Drinking coffee has been linked to a reduced risk of diabetes, and now Chinese researchers think they may know why.
Three compounds found in coffee seem to block the toxic accumulation of a protein linked with an increased risk of type 2 diabetes.
”We found three major coffee compounds can reverse this toxic process and may explain why drinking coffee is associated with a lower risk of type 2 diabetes,” says researcher Kun Huang, PhD, a professor of biological pharmacy at the Huazhong University of Science & Technology.
Previous studies have found that people drinking coffee, four or more cups a day, have a 50% lower risk of getting type 2 diabetes.
The new study is published in the Journal of Agricultural and Food Chemistry.
Drinking Coffee Linked To Reduced Risk: Explaining Why It May Work
Type 2 diabetes is the most common type. In those who have it, the body does not have enough insulin or the cells ignore the insulin. The hormone insulin, made by the pancreas, is crucial to move glucose to the cells for energy.
Other researchers have linked the ”misfolding” of a protein called hIAPP (human islet amyloid polypeptide) with an increased risk of diabetes. HIAPP is similar to the amyloid protein implicated in Alzheimer’s disease, Huang says. When these HIAPP deposits accumulate, they can lead to the death of cells in the pancreas, Huang tells WebMD.
The Chinese researchers looked at three major active compounds in coffee and their effect on stopping the toxic accumulation of the protein:
- Caffeic acid or CA
- Chlorogenic acid or CGA
“We exposed hIAPP to coffee extracts, and found caffeine, caffeic acid, and chlorogenic acid all inhibited the formation of toxic hIAPP amyloid and protected the pancreatic cells,” Huang tells WebMD.
All three had an effect. However, caffeic acid was best. Caffeine was the least good of the three.
Those results suggest decaf coffee works, too, to reduce risk, Huang says. “In decaffeinated coffee, the percentage contents of caffeic acid and chlorogenic acid are even higher [than in regular coffee], whereas the level of caffeine is greatly reduced.”
“We expect that decaffeinated coffee has at least equal or even higher beneficial effect compared to the regular caffeinated types,” Huang says.
In patients who already have diabetes, he says, several studies suggest decaf is better for them than regular coffee.
The National Basic Research Program of China, the Natural Science Foundation of China, and other non-industry sources funded the research.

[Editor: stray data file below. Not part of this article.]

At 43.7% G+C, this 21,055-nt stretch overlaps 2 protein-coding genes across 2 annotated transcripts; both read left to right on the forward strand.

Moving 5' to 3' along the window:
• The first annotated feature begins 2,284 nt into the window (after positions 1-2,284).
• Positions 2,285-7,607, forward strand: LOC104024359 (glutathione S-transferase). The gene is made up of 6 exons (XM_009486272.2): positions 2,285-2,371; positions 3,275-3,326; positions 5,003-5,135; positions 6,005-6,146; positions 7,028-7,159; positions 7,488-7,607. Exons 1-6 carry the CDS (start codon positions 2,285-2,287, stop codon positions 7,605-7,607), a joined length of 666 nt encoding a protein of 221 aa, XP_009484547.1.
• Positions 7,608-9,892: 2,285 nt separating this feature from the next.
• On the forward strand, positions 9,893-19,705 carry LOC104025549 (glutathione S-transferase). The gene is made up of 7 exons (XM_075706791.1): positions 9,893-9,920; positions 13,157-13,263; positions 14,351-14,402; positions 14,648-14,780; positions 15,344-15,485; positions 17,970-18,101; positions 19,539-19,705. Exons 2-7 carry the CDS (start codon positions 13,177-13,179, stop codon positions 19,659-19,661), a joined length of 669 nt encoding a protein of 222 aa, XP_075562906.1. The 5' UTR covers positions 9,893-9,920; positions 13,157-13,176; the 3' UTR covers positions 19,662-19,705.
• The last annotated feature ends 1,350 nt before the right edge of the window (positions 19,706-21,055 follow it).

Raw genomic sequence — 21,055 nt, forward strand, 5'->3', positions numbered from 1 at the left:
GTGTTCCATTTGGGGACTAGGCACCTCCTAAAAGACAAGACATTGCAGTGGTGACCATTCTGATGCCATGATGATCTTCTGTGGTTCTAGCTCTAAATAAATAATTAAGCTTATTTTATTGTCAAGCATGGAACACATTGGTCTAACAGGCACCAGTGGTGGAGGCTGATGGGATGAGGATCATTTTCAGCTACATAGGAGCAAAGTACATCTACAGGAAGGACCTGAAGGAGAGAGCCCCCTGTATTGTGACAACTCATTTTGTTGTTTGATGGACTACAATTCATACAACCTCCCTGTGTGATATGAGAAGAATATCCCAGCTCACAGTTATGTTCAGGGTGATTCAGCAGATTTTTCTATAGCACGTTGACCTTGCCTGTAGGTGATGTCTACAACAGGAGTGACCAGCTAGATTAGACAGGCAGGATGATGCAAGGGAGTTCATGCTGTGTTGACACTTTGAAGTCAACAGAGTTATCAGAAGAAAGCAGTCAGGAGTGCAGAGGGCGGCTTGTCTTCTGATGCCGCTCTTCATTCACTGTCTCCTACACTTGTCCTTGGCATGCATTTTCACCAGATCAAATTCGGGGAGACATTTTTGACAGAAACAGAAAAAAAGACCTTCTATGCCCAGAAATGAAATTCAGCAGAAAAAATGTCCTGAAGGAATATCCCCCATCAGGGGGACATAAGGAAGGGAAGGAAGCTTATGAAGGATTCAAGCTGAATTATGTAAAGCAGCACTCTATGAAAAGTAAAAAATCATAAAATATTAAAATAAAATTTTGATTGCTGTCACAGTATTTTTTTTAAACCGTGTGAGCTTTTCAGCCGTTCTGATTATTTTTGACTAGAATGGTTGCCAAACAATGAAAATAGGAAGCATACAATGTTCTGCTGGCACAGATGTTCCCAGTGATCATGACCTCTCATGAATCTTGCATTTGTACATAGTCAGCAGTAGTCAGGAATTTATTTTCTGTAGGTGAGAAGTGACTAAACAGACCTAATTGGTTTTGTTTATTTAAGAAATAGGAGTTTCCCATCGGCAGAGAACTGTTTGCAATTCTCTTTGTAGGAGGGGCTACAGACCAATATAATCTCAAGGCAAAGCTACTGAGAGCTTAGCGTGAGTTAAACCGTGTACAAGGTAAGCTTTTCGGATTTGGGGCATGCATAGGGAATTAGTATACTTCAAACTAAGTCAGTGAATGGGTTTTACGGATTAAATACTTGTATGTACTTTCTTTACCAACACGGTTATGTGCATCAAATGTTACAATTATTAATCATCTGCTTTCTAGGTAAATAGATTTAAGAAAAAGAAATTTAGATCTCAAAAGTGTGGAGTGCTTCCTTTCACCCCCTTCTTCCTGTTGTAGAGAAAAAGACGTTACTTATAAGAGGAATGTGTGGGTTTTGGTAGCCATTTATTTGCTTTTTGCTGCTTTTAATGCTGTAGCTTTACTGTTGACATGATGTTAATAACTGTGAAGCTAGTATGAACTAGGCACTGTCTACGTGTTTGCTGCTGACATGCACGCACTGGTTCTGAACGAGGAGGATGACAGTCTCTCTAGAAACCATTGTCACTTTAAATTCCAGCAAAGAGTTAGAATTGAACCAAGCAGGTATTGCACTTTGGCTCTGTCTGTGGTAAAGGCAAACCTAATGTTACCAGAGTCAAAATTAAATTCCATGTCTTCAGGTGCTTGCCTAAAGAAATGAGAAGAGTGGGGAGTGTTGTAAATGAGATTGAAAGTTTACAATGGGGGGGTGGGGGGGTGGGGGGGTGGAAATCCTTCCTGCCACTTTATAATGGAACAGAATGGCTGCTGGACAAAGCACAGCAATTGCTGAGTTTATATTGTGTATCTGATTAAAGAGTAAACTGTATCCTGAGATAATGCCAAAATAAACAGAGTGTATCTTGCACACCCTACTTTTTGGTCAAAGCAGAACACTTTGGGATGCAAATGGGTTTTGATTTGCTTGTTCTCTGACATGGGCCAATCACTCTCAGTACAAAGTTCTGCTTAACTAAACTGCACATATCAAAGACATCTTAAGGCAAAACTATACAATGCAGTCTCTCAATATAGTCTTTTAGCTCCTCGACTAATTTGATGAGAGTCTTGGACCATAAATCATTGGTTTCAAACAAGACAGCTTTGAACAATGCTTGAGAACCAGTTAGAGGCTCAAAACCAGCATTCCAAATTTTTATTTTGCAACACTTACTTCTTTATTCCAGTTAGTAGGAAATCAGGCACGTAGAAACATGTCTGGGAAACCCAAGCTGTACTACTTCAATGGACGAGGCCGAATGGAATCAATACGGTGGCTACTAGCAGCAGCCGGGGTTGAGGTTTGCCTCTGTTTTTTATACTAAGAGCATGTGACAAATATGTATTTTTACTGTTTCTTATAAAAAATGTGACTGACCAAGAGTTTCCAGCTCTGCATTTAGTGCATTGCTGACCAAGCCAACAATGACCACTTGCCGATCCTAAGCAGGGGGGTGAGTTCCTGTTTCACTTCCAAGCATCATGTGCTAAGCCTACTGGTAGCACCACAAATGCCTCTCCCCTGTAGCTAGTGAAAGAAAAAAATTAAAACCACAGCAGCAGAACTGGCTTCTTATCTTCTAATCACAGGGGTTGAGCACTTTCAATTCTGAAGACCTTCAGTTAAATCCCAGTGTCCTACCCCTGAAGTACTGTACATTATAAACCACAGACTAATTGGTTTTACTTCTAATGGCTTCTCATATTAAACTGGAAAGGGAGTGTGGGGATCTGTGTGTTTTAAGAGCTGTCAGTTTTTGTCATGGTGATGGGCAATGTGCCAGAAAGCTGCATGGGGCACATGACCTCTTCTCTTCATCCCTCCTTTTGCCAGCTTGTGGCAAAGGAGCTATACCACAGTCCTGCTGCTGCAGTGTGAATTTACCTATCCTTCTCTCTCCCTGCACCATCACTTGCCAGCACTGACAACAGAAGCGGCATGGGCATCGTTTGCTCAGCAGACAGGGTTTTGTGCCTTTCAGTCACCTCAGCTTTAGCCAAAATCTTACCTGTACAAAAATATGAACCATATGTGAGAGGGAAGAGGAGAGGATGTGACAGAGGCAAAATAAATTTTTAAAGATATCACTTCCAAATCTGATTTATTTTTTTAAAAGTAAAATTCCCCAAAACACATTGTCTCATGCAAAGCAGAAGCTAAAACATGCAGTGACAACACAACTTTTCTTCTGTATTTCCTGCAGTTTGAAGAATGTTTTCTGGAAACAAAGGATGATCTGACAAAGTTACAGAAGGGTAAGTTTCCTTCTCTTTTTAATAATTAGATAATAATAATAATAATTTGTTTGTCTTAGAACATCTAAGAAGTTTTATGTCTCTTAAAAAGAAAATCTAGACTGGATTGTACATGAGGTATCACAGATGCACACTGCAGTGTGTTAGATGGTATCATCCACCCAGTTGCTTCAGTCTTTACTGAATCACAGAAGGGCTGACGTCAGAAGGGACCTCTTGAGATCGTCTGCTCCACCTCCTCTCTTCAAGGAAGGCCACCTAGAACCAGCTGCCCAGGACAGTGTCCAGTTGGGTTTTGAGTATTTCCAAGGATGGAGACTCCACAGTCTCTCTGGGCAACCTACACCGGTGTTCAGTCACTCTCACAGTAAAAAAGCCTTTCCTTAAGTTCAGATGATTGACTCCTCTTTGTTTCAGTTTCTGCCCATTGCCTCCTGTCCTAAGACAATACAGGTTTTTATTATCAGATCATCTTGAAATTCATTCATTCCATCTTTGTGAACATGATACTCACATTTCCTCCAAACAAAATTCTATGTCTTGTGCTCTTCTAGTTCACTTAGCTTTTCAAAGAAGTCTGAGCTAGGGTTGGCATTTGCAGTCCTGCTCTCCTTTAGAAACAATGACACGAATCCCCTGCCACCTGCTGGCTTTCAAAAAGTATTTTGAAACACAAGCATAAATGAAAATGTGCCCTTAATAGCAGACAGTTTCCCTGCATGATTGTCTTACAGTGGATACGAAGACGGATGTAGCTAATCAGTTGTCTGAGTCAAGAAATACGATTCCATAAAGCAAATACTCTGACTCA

Drinking Coffee and Diabetes Risk: Perspective
Explaining the reduced risk of type 2 diabetes among people drinking coffee is an ongoing effort, according to Vivian Fonseca, MD, president for medicine and science for the American Diabetes Association. He is a professor of medicine at Tulane University, New Orleans.
He reviewed the study findings for WebMD. There are many possible mechanisms for explaining the link, he tells WebMD. The Chinese researchers, he says, ”have identified a fairly novel one.”
However, he cautions that the study was done in the laboratory. “The next step would be to do studies in animals,” he says. Next would be studies in people. The lab and animal findings don’t always translate to human studies, he says.
Joe Vinson, PhD, a professor of chemistry at the University of Scranton who has researched drinking coffee, also reviewed the study findings. “We know that drinking coffee can help prevent type 2 diabetes and this may be just one of the ways it can do that,” he says of the new research. “There may be more.”
However, the concentrations of coffee compounds used in the study appear much higher than what the body would get from typical coffee consumption, Vinson says.
Vinson reports being a paid speaker at two National Coffee Association meetings.
Drinking Coffee and Diabetes Risk: Take-Homes
There are many measures to take to reduce diabetes risk, Fonseca says.
Kathleen Doheny is a Los Angeles-based journalist specializing in health, fitness, and behavior topics. In addition to writing for WebMD, she contributes regularly to other web sites and to national magazines. Credits include the Los Angeles Times, Shape, Natural Health, Westways, Weight Watchers Magazine, Prevention magazine, Consumers Digest, cancerandcareers.org, and webvet.com.